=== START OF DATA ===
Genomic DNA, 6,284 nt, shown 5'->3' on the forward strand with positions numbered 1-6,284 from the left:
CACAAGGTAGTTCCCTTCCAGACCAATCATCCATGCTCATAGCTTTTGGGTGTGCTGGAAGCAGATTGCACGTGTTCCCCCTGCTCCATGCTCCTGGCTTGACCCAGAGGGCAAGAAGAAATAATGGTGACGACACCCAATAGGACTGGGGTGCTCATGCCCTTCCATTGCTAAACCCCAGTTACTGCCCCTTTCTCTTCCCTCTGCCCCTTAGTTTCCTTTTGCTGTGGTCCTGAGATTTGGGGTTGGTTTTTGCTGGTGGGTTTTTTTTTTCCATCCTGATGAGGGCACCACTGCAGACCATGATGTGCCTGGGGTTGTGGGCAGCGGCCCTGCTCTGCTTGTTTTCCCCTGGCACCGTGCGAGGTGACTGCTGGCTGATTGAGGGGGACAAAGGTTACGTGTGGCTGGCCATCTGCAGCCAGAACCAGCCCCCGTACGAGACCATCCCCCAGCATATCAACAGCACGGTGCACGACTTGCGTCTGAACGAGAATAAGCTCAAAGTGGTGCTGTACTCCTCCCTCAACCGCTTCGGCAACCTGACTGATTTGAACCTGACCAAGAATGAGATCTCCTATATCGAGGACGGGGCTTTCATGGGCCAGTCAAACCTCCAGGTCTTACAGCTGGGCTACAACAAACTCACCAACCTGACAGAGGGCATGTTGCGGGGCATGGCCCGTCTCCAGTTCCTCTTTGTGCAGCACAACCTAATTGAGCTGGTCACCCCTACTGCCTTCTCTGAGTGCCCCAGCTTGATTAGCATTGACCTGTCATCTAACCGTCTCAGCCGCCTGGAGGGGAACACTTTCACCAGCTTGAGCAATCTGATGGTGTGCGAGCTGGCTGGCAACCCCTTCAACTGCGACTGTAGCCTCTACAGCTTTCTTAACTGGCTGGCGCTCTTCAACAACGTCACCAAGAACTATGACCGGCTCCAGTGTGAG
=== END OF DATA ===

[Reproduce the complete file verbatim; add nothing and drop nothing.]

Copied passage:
Genomic DNA, 6,284 nt, shown 5'->3' on the forward strand with positions numbered 1-6,284 from the left:
CACAAGGTAGTTCCCTTCCAGACCAATCATCCATGCTCATAGCTTTTGGGTGTGCTGGAAGCAGATTGCACGTGTTCCCCCTGCTCCATGCTCCTGGCTTGACCCAGAGGGCAAGAAGAAATAATGGTGACGACACCCAATAGGACTGGGGTGCTCATGCCCTTCCATTGCTAAACCCCAGTTACTGCCCCTTTCTCTTCCCTCTGCCCCTTAGTTTCCTTTTGCTGTGGTCCTGAGATTTGGGGTTGGTTTTTGCTGGTGGGTTTTTTTTTTCCATCCTGATGAGGGCACCACTGCAGACCATGATGTGCCTGGGGTTGTGGGCAGCGGCCCTGCTCTGCTTGTTTTCCCCTGGCACCGTGCGAGGTGACTGCTGGCTGATTGAGGGGGACAAAGGTTACGTGTGGCTGGCCATCTGCAGCCAGAACCAGCCCCCGTACGAGACCATCCCCCAGCATATCAACAGCACGGTGCACGACTTGCGTCTGAACGAGAATAAGCTCAAAGTGGTGCTGTACTCCTCCCTCAACCGCTTCGGCAACCTGACTGATTTGAACCTGACCAAGAATGAGATCTCCTATATCGAGGACGGGGCTTTCATGGGCCAGTCAAACCTCCAGGTCTTACAGCTGGGCTACAACAAACTCACCAACCTGACAGAGGGCATGTTGCGGGGCATGGCCCGTCTCCAGTTCCTCTTTGTGCAGCACAACCTAATTGAGCTGGTCACCCCTACTGCCTTCTCTGAGTGCCCCAGCTTGATTAGCATTGACCTGTCATCTAACCGTCTCAGCCGCCTGGAGGGGAACACTTTCACCAGCTTGAGCAATCTGATGGTGTGCGAGCTGGCTGGCAACCCCTTCAACTGCGACTGTAGCCTCTACAGCTTTCTTAACTGGCTGGCGCTCTTCAACAACGTCACCAAGAACTATGACCGGCTCCAGTGTGAG